There are no rules for what you can and can’t be counseled about.
That being said, if you informed the E-4 that you had blocked her in the meeting with the SGT and the SGT had given you permission to block her to allow things to cool down, I do not see any problems for you. The fact that she may now be your supervisor again confuses me. Was the issue resolved? Did the SGT inform you that she was your supervisor again?
Bottom-line, I do not believe she can justify counseling you for blocking her. If she does counsel you, mark disagree on the counseling statement. Do not refuse to sign a counseling statement. Read Should I refuse to sign counseling statements I do not agree with? for details.
My recommendation would be to disagree and request a reasonable time-frame to respond to the counseling statement by writing, “I request 24 hours to properly prepare my response to this counseling.” If the leader refuses write, “My request was rejected by [Rank/Name] (Please see attached sheet).” You then attach a separate sheet with your comments. Be calm and professional.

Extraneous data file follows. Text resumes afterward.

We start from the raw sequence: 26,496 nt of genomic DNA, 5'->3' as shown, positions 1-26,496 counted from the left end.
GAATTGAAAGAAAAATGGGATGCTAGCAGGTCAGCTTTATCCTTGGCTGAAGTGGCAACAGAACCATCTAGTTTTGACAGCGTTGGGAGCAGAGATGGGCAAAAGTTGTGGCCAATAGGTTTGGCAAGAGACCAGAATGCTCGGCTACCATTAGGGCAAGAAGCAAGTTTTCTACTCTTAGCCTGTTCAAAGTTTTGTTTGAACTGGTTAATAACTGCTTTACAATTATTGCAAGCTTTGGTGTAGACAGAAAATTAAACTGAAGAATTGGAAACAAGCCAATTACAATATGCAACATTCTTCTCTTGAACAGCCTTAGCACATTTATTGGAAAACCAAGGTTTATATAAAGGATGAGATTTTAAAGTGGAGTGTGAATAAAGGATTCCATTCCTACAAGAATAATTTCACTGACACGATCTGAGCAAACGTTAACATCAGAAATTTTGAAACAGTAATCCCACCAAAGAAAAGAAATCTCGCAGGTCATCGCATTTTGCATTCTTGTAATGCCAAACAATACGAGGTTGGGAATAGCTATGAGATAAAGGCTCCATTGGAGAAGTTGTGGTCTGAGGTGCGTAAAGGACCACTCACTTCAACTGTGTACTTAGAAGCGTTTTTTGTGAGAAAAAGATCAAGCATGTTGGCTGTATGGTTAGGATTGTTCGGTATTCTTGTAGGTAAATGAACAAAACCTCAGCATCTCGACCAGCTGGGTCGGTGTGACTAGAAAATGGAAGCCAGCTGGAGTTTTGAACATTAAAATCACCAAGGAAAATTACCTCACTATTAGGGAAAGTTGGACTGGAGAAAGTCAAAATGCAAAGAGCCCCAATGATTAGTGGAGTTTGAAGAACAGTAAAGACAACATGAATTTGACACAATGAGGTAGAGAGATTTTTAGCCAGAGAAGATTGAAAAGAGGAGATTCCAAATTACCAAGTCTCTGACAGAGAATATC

Request a copy of the counseling statement. You are entitled to a copy.
Once the counseling session is completed and you have a copy of the counseling request, to see the 1SG/CDR on open door policy and present your case. Present the facts, be professional and unemotional. If there is something wrong I am confident your chain of command will address it. You may want to try and get copies of the text messages the E-3 was sending you or at least show your phone records documenting incoming text from her. Depending on the contents of the text they may be considered harassment.
Most leaders want to do what is right and when you request assistance from leaders who are not emotionally involved in the issue at hand you tend to get reasonable and rational solutions.